Intended for healthcare professionals

Education And Debate

The origins and molecular basis of antibiotic resistance

BMJ 1998; 317 doi: (Published 05 September 1998) Cite this as: BMJ 1998;317:657
  1. Peter M Hawkey, professor
  1. Department of Microbiology, and Antimicrobial Research Centre, University of Leeds, Leeds LS2 9JT

    We frequently refer to bacteria as being resistant to antibiotics, but rarely do we consider what that means. Even the most resistant bacterium can be inhibited or killed by a sufficiently high concentration of antibiotic; patients, however, would not be able to tolerate the high concentration required in some cases. Bacterial species vary tremendously in their susceptibility to an antibiotic — for example, most strains of Streptococcus pneumoniae in Britain are inhibited by 0.01 mg/l of benzylpenicillin (the minimum inhibitory concentration), whereas for Escherichia coli 32-64 mg/l are required to inhibit growth, a level which cannot be achieved in the human body. This introduces the concept of clinical resistance, which is dependent on outcome and is all too often ignored. Clinical resistance is a complex concept in which the type of infecting bacterium, its location in the body, the distribution of the antibiotic in the body and its concentration at the site of infection, and the immune status of the patient all interact.

    Summary points

    • Antibiotic resistance should be defined in terms of clinical outcomes, not laboratory methods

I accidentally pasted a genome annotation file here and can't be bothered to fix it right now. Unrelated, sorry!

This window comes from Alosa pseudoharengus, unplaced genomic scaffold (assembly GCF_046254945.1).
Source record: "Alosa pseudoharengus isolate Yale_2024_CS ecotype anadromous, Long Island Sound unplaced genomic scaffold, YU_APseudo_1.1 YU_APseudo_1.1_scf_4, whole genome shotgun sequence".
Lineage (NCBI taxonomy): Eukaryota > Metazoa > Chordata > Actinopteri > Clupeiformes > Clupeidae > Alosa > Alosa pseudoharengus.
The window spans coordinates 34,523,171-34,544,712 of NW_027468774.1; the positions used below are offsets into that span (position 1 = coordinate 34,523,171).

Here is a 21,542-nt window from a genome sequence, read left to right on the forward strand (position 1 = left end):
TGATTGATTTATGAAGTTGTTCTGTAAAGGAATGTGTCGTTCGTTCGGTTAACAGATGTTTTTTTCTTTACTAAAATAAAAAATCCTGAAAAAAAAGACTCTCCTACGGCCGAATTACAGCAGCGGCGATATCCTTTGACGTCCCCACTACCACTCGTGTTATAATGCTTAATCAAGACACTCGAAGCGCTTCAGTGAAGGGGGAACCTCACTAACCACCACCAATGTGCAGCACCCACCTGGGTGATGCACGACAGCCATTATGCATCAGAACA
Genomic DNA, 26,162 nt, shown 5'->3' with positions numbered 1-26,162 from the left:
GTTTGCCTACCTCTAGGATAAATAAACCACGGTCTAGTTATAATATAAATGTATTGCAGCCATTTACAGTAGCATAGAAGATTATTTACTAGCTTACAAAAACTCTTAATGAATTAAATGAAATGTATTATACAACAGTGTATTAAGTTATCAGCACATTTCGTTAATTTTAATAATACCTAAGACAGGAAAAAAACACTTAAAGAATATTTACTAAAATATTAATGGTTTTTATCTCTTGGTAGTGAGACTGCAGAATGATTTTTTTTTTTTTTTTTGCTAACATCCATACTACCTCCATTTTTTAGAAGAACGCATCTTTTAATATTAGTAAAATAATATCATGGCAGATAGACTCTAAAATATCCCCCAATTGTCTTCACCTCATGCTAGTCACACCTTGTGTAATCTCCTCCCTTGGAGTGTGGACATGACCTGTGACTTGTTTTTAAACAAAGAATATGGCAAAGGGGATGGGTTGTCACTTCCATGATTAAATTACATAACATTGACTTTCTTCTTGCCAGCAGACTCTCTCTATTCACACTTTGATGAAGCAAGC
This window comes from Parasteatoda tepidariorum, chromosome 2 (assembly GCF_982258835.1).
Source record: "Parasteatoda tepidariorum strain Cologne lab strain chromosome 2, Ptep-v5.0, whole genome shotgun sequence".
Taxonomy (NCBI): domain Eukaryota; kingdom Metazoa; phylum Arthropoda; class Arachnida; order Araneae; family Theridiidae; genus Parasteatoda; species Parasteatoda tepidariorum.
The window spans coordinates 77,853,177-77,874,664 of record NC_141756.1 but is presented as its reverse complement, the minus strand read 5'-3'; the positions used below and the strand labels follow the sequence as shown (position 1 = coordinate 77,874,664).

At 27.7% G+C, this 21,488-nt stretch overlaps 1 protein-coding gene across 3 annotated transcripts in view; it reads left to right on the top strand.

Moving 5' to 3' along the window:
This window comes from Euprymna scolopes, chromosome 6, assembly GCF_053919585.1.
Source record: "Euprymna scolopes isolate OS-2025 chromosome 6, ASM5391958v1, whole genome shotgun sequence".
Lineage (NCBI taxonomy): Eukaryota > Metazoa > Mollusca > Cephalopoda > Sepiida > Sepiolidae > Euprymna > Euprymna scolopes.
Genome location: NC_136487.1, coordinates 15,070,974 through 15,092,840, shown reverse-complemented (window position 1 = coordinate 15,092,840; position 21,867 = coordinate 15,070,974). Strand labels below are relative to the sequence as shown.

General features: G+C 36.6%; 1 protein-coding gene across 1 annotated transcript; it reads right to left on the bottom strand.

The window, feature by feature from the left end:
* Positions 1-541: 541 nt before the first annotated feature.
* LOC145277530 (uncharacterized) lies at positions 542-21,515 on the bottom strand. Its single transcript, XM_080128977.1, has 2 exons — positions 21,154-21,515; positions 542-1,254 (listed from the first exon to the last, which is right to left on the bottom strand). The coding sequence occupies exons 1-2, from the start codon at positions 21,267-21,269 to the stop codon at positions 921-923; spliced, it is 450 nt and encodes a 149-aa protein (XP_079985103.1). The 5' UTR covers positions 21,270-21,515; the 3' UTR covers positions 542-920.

• Resistance occurs by means of four main mechanisms — more than one may be present in a single bacterium

    • Resistance mechanisms have probably evolved from genes present in organisms producing antibiotics

    • Resistance genes occur not only in bacteria that carry disease but also in commensal bacteria, to which we are continuously exposed and which are found in food, the environment, and animals

    • The plethora of genetic mechanisms for evolution and reassortment of antibiotic resistance genes ensures that useful genes will be disseminated rapidly

    • Action must be taken to slow the rate of evolution and spread of antibiotic resistance genes, in which the biggest single factor is the amount of antibiotics used in human medicine and agriculture

    Mechanisms of antibiotic resistance in bacteria

    The many mechanisms that bacteria exhibit to protect …

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